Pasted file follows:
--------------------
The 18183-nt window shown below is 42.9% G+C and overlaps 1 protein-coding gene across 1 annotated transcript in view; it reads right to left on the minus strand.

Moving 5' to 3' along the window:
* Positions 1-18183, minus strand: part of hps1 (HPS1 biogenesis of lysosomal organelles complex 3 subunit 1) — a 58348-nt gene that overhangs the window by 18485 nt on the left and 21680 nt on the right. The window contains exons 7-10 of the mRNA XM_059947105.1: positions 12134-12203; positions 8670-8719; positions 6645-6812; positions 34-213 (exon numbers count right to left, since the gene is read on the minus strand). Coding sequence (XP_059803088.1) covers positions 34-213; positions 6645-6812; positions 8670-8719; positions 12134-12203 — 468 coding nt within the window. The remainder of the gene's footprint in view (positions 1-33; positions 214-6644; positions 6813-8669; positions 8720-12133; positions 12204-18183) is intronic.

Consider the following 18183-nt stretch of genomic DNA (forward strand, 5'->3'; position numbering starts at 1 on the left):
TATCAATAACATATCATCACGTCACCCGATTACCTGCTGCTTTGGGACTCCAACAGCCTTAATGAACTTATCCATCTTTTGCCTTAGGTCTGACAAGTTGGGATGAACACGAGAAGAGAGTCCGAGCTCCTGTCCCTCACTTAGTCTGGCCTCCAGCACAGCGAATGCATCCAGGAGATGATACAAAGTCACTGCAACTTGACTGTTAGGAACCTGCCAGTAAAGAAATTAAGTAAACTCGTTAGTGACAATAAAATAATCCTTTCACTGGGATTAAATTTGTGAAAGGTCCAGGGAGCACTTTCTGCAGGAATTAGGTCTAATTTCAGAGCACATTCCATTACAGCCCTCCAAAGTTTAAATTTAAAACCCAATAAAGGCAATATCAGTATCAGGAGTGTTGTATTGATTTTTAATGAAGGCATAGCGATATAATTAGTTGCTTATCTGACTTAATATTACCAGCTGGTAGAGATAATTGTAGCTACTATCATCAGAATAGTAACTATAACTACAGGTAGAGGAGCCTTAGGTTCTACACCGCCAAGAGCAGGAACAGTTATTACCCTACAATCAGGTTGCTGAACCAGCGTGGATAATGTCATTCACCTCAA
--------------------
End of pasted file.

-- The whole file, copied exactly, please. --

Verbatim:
The 18183-nt window shown below is 42.9% G+C and overlaps 1 protein-coding gene across 1 annotated transcript in view; it reads right to left on the minus strand.

Moving 5' to 3' along the window:
* Positions 1-18183, minus strand: part of hps1 (HPS1 biogenesis of lysosomal organelles complex 3 subunit 1) — a 58348-nt gene that overhangs the window by 18485 nt on the left and 21680 nt on the right. The window contains exons 7-10 of the mRNA XM_059947105.1: positions 12134-12203; positions 8670-8719; positions 6645-6812; positions 34-213 (exon numbers count right to left, since the gene is read on the minus strand). Coding sequence (XP_059803088.1) covers positions 34-213; positions 6645-6812; positions 8670-8719; positions 12134-12203 — 468 coding nt within the window. The remainder of the gene's footprint in view (positions 1-33; positions 214-6644; positions 6813-8669; positions 8720-12133; positions 12204-18183) is intronic.

Consider the following 18183-nt stretch of genomic DNA (forward strand, 5'->3'; position numbering starts at 1 on the left):
TATCAATAACATATCATCACGTCACCCGATTACCTGCTGCTTTGGGACTCCAACAGCCTTAATGAACTTATCCATCTTTTGCCTTAGGTCTGACAAGTTGGGATGAACACGAGAAGAGAGTCCGAGCTCCTGTCCCTCACTTAGTCTGGCCTCCAGCACAGCGAATGCATCCAGGAGATGATACAAAGTCACTGCAACTTGACTGTTAGGAACCTGCCAGTAAAGAAATTAAGTAAACTCGTTAGTGACAATAAAATAATCCTTTCACTGGGATTAAATTTGTGAAAGGTCCAGGGAGCACTTTCTGCAGGAATTAGGTCTAATTTCAGAGCACATTCCATTACAGCCCTCCAAAGTTTAAATTTAAAACCCAATAAAGGCAATATCAGTATCAGGAGTGTTGTATTGATTTTTAATGAAGGCATAGCGATATAATTAGTTGCTTATCTGACTTAATATTACCAGCTGGTAGAGATAATTGTAGCTACTATCATCAGAATAGTAACTATAACTACAGGTAGAGGAGCCTTAGGTTCTACACCGCCAAGAGCAGGAACAGTTATTACCCTACAATCAGGTTGCTGAACCAGCGTGGATAATGTCATTCACCTCAA